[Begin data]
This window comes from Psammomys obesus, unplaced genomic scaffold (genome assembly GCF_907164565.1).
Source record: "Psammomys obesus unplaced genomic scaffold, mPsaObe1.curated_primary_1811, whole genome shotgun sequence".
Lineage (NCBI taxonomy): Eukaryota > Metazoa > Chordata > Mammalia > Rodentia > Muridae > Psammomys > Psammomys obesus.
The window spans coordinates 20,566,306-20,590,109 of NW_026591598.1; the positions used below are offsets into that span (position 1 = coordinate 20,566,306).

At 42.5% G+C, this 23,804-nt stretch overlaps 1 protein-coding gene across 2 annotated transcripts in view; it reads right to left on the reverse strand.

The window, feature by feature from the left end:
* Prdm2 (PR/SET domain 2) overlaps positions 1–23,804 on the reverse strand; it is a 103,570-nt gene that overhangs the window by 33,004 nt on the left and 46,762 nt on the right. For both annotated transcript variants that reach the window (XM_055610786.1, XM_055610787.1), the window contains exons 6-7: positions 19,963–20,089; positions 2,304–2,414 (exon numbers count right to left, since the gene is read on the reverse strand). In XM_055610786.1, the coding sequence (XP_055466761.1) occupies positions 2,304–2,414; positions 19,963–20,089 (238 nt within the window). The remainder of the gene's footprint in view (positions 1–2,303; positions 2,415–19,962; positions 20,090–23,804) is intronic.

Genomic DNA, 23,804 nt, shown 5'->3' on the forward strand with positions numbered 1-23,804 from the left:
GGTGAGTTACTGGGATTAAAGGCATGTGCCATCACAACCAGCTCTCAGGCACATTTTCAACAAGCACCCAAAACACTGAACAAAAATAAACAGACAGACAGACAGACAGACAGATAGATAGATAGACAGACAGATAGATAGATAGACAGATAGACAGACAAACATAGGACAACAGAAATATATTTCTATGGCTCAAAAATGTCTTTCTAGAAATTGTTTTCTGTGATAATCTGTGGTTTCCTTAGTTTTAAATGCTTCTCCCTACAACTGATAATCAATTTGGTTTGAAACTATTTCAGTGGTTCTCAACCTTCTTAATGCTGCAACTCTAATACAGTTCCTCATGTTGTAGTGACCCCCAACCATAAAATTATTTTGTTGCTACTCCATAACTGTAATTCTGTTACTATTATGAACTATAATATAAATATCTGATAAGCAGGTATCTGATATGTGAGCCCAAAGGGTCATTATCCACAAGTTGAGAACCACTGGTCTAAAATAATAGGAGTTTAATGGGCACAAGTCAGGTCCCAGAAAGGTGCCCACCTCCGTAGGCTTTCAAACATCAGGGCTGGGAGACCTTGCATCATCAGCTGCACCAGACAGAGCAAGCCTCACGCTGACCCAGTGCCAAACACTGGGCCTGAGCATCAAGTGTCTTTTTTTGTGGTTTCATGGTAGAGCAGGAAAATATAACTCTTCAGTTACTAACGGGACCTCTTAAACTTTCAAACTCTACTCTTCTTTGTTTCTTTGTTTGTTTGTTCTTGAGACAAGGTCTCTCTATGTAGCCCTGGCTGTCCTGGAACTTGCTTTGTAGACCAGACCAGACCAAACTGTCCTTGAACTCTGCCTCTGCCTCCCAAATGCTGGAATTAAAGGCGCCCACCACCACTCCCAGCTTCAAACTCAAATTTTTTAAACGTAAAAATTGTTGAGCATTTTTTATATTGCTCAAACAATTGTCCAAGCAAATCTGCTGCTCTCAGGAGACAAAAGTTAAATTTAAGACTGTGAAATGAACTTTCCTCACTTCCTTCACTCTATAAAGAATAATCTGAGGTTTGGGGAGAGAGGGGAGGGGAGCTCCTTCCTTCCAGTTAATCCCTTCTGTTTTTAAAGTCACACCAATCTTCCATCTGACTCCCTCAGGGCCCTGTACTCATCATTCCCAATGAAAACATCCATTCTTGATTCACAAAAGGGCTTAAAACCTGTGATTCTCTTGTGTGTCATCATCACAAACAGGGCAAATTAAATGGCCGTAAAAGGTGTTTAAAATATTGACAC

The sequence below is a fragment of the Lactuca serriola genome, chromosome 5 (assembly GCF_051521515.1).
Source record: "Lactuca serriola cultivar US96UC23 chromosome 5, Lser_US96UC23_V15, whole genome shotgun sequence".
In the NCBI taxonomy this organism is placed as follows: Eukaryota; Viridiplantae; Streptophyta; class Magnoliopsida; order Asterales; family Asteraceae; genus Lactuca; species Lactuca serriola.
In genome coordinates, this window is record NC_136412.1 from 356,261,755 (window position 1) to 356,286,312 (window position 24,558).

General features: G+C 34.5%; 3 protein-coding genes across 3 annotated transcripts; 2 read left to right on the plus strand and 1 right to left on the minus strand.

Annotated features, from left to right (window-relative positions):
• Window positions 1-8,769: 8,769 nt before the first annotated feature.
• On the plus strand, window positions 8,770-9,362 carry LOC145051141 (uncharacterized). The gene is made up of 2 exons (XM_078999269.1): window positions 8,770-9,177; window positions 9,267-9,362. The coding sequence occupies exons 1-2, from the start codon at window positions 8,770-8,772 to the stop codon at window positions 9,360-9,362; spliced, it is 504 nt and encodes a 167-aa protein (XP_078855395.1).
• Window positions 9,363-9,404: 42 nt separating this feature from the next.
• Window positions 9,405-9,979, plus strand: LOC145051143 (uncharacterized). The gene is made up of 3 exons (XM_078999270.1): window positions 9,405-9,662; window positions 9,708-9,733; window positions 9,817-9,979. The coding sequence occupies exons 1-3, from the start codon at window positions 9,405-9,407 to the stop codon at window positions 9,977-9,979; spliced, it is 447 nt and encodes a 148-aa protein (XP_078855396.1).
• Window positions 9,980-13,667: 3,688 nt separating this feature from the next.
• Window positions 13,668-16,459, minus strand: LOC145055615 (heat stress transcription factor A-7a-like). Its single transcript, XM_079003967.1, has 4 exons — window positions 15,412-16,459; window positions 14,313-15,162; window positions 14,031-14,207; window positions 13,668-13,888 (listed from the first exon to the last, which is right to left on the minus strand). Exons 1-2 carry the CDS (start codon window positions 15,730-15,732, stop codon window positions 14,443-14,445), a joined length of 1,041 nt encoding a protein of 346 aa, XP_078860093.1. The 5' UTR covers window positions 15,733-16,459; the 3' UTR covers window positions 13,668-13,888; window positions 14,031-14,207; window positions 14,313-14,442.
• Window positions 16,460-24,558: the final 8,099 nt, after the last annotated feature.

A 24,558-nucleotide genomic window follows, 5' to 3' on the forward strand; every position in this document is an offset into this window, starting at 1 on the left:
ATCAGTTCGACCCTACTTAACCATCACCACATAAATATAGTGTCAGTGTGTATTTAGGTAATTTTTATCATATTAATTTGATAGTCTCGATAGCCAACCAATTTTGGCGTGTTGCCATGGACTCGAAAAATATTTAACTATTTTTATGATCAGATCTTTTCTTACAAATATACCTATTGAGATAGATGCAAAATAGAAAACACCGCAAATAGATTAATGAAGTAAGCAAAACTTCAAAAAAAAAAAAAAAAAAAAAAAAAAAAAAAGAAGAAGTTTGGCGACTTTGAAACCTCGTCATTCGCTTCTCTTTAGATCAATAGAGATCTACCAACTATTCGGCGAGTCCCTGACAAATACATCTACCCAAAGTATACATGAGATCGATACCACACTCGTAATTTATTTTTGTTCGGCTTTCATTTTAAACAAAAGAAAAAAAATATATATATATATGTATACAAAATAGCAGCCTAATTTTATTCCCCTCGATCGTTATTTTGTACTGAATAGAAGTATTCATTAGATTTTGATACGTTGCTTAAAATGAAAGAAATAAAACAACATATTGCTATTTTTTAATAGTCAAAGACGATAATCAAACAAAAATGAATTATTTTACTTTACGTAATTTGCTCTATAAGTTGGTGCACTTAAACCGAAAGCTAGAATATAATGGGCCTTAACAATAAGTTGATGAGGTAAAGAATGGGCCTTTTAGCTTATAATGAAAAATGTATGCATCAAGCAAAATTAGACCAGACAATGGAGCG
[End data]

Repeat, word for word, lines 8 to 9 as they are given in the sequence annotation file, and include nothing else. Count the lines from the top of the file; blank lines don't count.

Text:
Genomic DNA, 23,804 nt, shown 5'->3' on the forward strand with positions numbered 1-23,804 from the left:
GGTGAGTTACTGGGATTAAAGGCATGTGCCATCACAACCAGCTCTCAGGCACATTTTCAACAAGCACCCAAAACACTGAACAAAAATAAACAGACAGACAGACAGACAGACAGATAGATAGATAGACAGACAGATAGATAGATAGACAGATAGACAGACAAACATAGGACAACAGAAATATATTTCTATGGCTCAAAAATGTCTTTCTAGAAATTGTTTTCTGTGATAATCTGTGGTTTCCTTAGTTTTAAATGCTTCTCCCTACAACTGATAATCAATTTGGTTTGAAACTATTTCAGTGGTTCTCAACCTTCTTAATGCTGCAACTCTAATACAGTTCCTCATGTTGTAGTGACCCCCAACCATAAAATTATTTTGTTGCTACTCCATAACTGTAATTCTGTTACTATTATGAACTATAATATAAATATCTGATAAGCAGGTATCTGATATGTGAGCCCAAAGGGTCATTATCCACAAGTTGAGAACCACTGGTCTAAAATAATAGGAGTTTAATGGGCACAAGTCAGGTCCCAGAAAGGTGCCCACCTCCGTAGGCTTTCAAACATCAGGGCTGGGAGACCTTGCATCATCAGCTGCACCAGACAGAGCAAGCCTCACGCTGACCCAGTGCCAAACACTGGGCCTGAGCATCAAGTGTCTTTTTTTGTGGTTTCATGGTAGAGCAGGAAAATATAACTCTTCAGTTACTAACGGGACCTCTTAAACTTTCAAACTCTACTCTTCTTTGTTTCTTTGTTTGTTTGTTCTTGAGACAAGGTCTCTCTATGTAGCCCTGGCTGTCCTGGAACTTGCTTTGTAGACCAGACCAGACCAAACTGTCCTTGAACTCTGCCTCTGCCTCCCAAATGCTGGAATTAAAGGCGCCCACCACCACTCCCAGCTTCAAACTCAAATTTTTTAAACGTAAAAATTGTTGAGCATTTTTTATATTGCTCAAACAATTGTCCAAGCAAATCTGCTGCTCTCAGGAGACAAAAGTTAAATTTAAGACTGTGAAATGAACTTTCCTCACTTCCTTCACTCTATAAAGAATAATCTGAGGTTTGGGGAGAGAGGGGAGGGGAGCTCCTTCCTTCCAGTTAATCCCTTCTGTTTTTAAAGTCACACCAATCTTCCATCTGACTCCCTCAGGGCCCTGTACTCATCATTCCCAATGAAAACATCCATTCTTGATTCACAAAAGGGCTTAAAACCTGTGATTCTCTTGTGTGTCATCATCACAAACAGGGCAAATTAAATGGCCGTAAAAGGTGTTTAAAATATTGACAC